Of course I’m guilty of finding the endless parade of on-again-off-again tour buses annoying, but I’m also inclined to think that much would be lost if everything went the way of packaged pre-recordings. What about local knowledge? What about quirky observations, perfectly timed? What about the poetry, recited, not read by audiobook narrators? Would we rather have these bus tours narrated by company hacks more oriented toward corporate sponsors than toward their individual love of the city? I’m with Romy: let’s keep the people in their jobs and keep the headphones off, or else we’ll have lost another battle to the administration’s effort to convert the entire city into a nice, polite, tidy museum.

Photo of Romy Ashby from robertpranzatelli.com

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A few weeks back, my dad emailed me a link to John Strausbaugh’s Times article on the history of jazz and other popular entertainment at Lincoln Square, a “cradle for serious grooving” roughly in the area where Lincoln Center now stands.

The email also served as a reminder that I’d promised here, last fall, to keep tabs on Strausbaugh’s series of neighborhood notes and walking tours. So I should mention that, since I last mentioned these installments, Strausbaugh has also published entries on the Upper East Side and what he calls “P.T. Barnum’s New York,” meaning lower Manhattan in the 19th century.

I’ve also noticed that the Times is maintaining an interactive map with convenient links to each piece in the series, allowing you to get more details on specific sites Strausbaugh mentions along the way. As always, each installment is accompanied by a downloadable walking tour, though I have yet to give one of these a go. I’d love to hear from someone who’s tried out one or more of them.

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Of course, when it comes to Barnum, I’d be remiss if I didn’t point you to the extraordinary resources available from the CUNY Social History Project, including their site “The Lost Museum.”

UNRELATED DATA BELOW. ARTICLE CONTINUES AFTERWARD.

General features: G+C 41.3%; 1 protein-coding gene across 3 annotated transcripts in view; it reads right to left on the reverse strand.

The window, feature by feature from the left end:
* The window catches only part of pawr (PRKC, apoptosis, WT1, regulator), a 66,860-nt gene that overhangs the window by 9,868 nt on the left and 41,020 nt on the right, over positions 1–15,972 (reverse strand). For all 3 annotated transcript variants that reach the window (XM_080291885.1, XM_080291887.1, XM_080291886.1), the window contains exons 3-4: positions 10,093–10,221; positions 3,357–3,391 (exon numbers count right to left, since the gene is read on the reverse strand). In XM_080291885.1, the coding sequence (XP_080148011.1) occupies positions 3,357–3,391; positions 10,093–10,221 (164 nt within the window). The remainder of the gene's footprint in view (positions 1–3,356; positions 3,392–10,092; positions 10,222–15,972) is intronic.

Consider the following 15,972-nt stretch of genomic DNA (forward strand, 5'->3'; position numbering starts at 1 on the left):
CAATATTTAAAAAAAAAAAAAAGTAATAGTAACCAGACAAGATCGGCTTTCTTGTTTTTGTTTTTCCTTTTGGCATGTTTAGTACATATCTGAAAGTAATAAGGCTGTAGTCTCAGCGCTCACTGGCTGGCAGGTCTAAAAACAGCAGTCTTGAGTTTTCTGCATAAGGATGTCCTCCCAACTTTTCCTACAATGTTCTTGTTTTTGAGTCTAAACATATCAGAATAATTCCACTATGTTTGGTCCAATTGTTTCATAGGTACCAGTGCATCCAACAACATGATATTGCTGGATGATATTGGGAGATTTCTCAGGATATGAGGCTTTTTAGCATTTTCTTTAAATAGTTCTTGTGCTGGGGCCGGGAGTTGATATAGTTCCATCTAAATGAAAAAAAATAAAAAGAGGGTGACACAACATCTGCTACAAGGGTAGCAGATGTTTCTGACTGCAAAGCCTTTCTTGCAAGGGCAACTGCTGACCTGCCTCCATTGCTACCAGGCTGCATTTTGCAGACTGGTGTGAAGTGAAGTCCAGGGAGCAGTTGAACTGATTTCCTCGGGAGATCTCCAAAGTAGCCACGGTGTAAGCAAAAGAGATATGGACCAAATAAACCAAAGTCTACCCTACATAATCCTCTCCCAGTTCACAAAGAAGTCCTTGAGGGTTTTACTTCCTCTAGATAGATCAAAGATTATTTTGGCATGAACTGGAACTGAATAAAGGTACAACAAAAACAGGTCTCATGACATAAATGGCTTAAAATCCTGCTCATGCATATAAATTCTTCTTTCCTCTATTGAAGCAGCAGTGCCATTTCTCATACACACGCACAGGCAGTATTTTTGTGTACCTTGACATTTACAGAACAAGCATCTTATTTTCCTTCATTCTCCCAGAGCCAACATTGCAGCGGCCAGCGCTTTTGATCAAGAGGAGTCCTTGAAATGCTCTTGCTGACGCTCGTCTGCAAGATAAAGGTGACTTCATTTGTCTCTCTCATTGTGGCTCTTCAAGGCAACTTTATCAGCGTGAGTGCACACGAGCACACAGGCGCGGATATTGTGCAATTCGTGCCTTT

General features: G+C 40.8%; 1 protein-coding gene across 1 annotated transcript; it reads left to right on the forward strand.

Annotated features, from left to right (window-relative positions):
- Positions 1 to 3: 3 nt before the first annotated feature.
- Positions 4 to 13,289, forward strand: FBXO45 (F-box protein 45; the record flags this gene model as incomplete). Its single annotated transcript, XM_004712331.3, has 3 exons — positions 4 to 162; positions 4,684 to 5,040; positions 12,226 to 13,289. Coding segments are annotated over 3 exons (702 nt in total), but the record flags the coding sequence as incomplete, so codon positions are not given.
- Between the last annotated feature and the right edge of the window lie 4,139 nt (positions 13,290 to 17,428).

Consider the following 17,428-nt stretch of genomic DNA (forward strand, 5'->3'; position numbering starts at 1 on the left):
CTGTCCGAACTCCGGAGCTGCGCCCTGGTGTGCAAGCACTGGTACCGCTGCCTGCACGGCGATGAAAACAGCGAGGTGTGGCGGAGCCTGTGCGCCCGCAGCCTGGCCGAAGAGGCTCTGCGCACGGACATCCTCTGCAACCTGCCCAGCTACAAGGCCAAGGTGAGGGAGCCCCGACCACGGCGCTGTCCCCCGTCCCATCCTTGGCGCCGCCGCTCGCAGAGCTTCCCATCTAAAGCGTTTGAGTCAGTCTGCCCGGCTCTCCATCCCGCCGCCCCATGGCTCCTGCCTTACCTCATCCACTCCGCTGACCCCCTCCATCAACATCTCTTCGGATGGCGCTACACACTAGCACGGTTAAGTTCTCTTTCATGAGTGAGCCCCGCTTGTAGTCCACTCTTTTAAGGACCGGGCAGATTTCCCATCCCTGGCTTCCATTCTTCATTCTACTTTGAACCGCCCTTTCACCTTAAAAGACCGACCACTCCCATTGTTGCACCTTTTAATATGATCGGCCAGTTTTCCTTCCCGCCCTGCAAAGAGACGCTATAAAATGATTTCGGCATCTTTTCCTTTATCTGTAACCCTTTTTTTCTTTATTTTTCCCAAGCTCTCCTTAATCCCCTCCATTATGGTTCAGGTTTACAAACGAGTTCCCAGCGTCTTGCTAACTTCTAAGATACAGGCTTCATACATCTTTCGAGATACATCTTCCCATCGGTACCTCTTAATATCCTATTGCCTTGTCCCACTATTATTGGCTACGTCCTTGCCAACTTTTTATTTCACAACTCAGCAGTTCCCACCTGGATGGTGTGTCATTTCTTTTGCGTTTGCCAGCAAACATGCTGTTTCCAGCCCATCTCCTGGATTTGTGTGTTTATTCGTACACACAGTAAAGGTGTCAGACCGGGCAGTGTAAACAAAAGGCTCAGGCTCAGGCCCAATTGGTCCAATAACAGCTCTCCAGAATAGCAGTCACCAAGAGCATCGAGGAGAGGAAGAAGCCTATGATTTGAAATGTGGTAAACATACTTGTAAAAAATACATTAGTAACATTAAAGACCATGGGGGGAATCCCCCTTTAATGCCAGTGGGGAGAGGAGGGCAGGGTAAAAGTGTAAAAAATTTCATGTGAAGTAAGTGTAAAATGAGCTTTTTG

Also in the realm of virtual NY, I’ve been meaning to say something about the Virtual LES articles that popped up in the paper a while back. You can visit the virtual LES at vles.com. I have more I want to say about that — including some gossip about the site’s treatment of rock and roll venues — but that will have to wait for another time.

On the general subject of the LES — cleaned up, virtual, or otherwise — I’ve been keen on getting Richard Price’s new novel, Lush Life, set in the neighborhood in the 90s.  Friends have recommended that I listen to his interview on NPR’s Fresh Air. I haven’t yet, but you can beat me to it by clicking here.

(Price, incidentally, will be speaking at the Tenement Museum on Tuesday, April 15, at 6:30 pm.)

One reason they’ve been on me about Price is that I’ve been obsessing, over on The Great Whatsit, about nostalgic and antinostalgic strains in New York writing. I haven’t had the time or space to work out everything I’m thinking on the topic, but for initial noodling around — with fugitive comments on Edith Wharton, Michael Chabon, Adam Gopnik, Theodore Dreiser and others — you can begin here.

[update, later that night: if Lush Life is half as entertaining as Sam Anderson’s review of it in New York  magazine, I think I’ll dig it. Sam, by the way, among other things is an advanced PhD student in our department; he just won the NBCC’s Balakian Award for his reviewing. Go, Sam!]